Identification

Summary

Cilgavimab is an extended half-life recombinant monoclonal IgG1κ antibody directed against the SARS-CoV-2 S protein for COVID-19 prophylaxis in individuals unable to undergo COVID-19 immunization.

Generic Name
Cilgavimab
DrugBank Accession Number
DB16393
Background

SARS-CoV-2, the causative agent of COVID-19, enters cells via the interaction between the trimeric spike (S) glycoprotein and host cell angiotensin-converting enzyme 2 (ACE2). Blocking the interaction between the receptor-binding domain (RBD) of the S1 subunit and ACE2 inhibits viral host cell entry; animal studies indicate that antibodies capable of blocking this interaction reduce viral load and improve clinical symptoms of infection.2,3 Cilgavimab (formerly AZD1061) is a recombinant monoclonal antibody produced in Chinese hamster ovary (CHO) cells derived from a neutralizing antibody isolated from a patient with a natural history of SARS-CoV-2 infection and modified through targeted amino acid substitutions to exhibit an extended (~85-day) half-life.1,2,4 As the RBD binding site of cilgavimab does not overlap with that of tixagevimab, the two can be administered to synergistically impair SARS-CoV-2 infection in individuals who may be exposed to the virus.1,3,4

Cilgavimab is not approved for any indication by the FDA. Cilgavimab, in combination with tixagevimab, was issued an FDA emergency use authorization (EUA) on December 9, 2021, for the pre-exposure prophylaxis of COVID-19 in individuals at increased risk for whom vaccination is not recommended. The combination is co-packaged and available under the name EVUSHELD (formerly AZD7442).4 EVUSHELD was granted marketing authorization by the EMA on March 28, 2022.5 EVUSHELD was approved in Canada soon after, on April 14, 2022.7

Type
Biotech
Groups
Approved, Investigational
Biologic Classification
Protein Based Therapies
Monoclonal antibody (mAb)
Protein Chemical Formula
C6626H10218N1750O2078S44
Protein Average Weight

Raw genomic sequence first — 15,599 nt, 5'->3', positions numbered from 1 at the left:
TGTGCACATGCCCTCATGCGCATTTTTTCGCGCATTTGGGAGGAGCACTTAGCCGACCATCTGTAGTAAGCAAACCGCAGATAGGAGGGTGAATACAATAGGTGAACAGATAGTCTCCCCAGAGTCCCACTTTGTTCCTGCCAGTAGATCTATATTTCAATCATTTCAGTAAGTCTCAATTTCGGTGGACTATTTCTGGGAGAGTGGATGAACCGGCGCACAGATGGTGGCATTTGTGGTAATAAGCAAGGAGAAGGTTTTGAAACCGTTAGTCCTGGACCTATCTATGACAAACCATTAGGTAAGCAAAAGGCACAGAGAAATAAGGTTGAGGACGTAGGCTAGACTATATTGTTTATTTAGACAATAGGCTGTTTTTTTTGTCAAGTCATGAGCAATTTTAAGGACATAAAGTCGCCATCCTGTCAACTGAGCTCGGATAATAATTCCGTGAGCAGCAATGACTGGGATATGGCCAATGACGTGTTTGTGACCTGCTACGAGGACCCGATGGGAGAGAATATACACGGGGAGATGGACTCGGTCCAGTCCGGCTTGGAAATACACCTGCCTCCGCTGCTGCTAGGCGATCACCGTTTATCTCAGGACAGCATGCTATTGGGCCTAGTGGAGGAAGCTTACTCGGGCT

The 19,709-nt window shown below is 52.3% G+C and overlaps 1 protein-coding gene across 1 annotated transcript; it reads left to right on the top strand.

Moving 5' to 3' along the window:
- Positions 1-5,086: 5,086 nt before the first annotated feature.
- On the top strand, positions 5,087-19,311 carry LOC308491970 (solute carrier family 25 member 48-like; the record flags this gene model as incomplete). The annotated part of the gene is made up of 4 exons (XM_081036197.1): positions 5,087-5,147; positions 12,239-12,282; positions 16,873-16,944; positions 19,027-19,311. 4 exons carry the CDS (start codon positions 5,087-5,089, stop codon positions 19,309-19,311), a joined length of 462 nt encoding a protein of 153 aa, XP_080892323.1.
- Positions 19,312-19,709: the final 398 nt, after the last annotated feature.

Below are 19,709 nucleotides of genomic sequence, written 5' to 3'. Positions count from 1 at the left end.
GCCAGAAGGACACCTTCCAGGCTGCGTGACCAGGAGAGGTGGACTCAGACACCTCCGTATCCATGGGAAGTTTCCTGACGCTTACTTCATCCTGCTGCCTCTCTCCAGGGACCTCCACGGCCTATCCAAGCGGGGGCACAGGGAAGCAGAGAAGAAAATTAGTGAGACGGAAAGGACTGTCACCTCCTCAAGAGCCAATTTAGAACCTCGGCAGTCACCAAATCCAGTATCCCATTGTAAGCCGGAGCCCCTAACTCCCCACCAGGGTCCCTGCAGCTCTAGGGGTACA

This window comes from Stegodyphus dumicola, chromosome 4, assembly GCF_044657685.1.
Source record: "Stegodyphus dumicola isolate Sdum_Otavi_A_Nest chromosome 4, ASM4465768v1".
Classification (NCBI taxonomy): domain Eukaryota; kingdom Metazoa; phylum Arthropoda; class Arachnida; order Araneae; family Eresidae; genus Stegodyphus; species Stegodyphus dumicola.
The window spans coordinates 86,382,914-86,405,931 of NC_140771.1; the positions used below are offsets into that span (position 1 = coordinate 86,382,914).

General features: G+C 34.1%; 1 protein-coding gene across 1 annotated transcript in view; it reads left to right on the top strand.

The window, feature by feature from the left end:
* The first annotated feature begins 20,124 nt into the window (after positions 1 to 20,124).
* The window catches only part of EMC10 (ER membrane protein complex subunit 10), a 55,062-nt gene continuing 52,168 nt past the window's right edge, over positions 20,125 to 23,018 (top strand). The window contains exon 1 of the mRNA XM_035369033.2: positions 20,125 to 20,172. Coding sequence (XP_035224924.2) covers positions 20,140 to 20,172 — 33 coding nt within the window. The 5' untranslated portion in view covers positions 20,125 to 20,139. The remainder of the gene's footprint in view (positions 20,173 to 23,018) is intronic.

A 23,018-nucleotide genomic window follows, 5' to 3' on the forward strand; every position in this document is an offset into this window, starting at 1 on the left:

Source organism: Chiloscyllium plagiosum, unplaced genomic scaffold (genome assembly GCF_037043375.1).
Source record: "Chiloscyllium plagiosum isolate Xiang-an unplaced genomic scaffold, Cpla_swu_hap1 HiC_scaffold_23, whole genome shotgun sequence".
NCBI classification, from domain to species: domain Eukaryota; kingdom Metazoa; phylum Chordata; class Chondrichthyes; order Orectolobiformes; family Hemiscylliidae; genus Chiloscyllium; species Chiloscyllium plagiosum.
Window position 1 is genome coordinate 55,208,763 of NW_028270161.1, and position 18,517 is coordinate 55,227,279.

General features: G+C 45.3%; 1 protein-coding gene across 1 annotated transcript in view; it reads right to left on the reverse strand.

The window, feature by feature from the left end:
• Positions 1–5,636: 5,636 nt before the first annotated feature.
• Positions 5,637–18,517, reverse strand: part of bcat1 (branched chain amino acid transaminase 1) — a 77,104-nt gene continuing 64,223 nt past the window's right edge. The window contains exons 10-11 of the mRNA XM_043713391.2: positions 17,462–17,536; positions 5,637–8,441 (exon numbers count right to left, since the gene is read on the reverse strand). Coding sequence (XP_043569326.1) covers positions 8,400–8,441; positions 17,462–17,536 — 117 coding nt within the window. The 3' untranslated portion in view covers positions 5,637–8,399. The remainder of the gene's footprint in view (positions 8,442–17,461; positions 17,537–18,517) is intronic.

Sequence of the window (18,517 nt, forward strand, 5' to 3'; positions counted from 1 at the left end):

152000.0 Da (approximate)
Sequences
Not Available
Synonyms
  • Cilgavimab
External IDs
  • AZD-1061
  • AZD1061

Pharmacology

Indication

Cilgavimab has been issued an emergency use authorization (EUA) by the FDA, in combination with tixagevimab, for the pre-exposure prophylaxis of COVID-19 in adult and pediatric patients aged 12 years and older weighing at least 40 kg. Furthermore, patients must not be currently infected with SARS-CoV-2 or have had known exposure to an individual infected with SARS-CoV-2 and must either be immunocompromised due to a medical condition, medication, or treatment or be otherwise ineligible for vaccination with any eligible COVID-19 vaccine due to a history of severe adverse reactions.4

In the US, the combination of cilgavimab and tixagevimab is not authorized for the treatment or post-exposure prophylaxis of COVID-19 and is not a substitute for COVID-19 vaccination. Individuals receiving therapy following COVID-19 vaccination should wait at least two weeks.4

In Europe and Canada, cilgavimab in combination with tixagevimab is an approved pre-exposure prophylaxis therapy for COVID-19 in adults and adolescents aged 12 years and older weighing at least 40 kg.6,7

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Associated Conditions
Associated Therapies
Contraindications & Blackbox Warnings
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Pharmacodynamics

Cilgavimab is an extended half-life recombinant human IgG1κ monoclonal antibody directed against the SARS-CoV-2 spike (S) protein. Administered concurrently with tixagevimab, the combination carries a risk of hypersensitivity reactions and requires caution when administering to patients with thrombocytopenia or a coagulation disorder. Based on limited clinical experience, caution should also be exercised in patients with cardiac risk factors or a history of cardiovascular disease. As there is limited experience with this combination, unexpected serious adverse events may occur.4

Mechanism of action